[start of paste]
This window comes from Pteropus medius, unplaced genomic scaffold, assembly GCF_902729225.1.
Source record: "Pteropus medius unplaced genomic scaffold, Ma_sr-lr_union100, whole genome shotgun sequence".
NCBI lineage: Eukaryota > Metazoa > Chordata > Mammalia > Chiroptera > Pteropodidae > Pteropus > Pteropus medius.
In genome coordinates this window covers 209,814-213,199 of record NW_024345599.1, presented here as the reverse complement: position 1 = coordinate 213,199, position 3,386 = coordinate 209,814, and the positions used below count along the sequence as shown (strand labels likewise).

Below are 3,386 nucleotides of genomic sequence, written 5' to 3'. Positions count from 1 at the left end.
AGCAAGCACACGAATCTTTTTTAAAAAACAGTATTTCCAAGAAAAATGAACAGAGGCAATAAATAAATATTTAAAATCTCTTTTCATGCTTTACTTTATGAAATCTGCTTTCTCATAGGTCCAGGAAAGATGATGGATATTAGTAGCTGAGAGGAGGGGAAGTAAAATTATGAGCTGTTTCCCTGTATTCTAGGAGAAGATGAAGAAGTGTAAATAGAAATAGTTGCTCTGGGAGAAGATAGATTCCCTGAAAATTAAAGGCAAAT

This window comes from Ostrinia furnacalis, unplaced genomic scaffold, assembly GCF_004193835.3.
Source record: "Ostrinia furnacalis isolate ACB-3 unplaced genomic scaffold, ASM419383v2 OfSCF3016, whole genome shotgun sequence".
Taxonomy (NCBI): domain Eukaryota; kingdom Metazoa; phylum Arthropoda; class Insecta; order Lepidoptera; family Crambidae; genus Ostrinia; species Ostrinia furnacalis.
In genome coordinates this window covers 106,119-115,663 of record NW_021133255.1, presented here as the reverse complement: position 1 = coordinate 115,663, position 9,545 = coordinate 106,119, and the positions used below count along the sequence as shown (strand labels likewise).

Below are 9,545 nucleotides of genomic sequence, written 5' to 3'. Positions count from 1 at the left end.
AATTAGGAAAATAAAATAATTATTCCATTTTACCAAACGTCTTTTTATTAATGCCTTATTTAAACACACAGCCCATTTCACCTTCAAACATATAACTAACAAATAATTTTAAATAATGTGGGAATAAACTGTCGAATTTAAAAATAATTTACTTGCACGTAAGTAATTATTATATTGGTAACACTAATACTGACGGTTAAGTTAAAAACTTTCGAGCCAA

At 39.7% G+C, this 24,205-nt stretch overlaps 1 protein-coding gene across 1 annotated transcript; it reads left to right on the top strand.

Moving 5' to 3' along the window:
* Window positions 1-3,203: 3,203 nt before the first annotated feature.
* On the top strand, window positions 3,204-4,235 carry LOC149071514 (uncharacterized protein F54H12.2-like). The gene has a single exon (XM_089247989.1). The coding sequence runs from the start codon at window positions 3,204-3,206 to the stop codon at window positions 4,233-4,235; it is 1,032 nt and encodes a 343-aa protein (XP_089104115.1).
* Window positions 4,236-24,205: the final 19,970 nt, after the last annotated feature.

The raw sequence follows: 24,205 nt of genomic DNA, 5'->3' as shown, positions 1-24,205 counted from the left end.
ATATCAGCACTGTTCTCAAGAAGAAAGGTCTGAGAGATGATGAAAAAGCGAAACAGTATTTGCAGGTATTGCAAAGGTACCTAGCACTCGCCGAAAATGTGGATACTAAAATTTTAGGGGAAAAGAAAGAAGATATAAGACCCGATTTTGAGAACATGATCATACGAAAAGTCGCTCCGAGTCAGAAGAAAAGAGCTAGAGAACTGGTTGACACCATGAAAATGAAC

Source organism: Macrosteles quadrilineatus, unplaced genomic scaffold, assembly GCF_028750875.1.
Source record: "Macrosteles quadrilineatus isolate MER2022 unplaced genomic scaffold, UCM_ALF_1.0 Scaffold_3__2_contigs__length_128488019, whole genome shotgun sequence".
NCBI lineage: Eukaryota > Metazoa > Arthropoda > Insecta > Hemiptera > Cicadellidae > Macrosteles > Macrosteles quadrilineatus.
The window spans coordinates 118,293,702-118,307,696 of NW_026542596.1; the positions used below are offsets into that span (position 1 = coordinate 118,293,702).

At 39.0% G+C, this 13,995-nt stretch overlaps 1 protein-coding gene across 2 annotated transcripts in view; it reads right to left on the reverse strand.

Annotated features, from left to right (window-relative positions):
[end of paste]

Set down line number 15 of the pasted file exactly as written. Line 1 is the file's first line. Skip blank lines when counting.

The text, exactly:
* Window positions 1-3,203: 3,203 nt before the first annotated feature.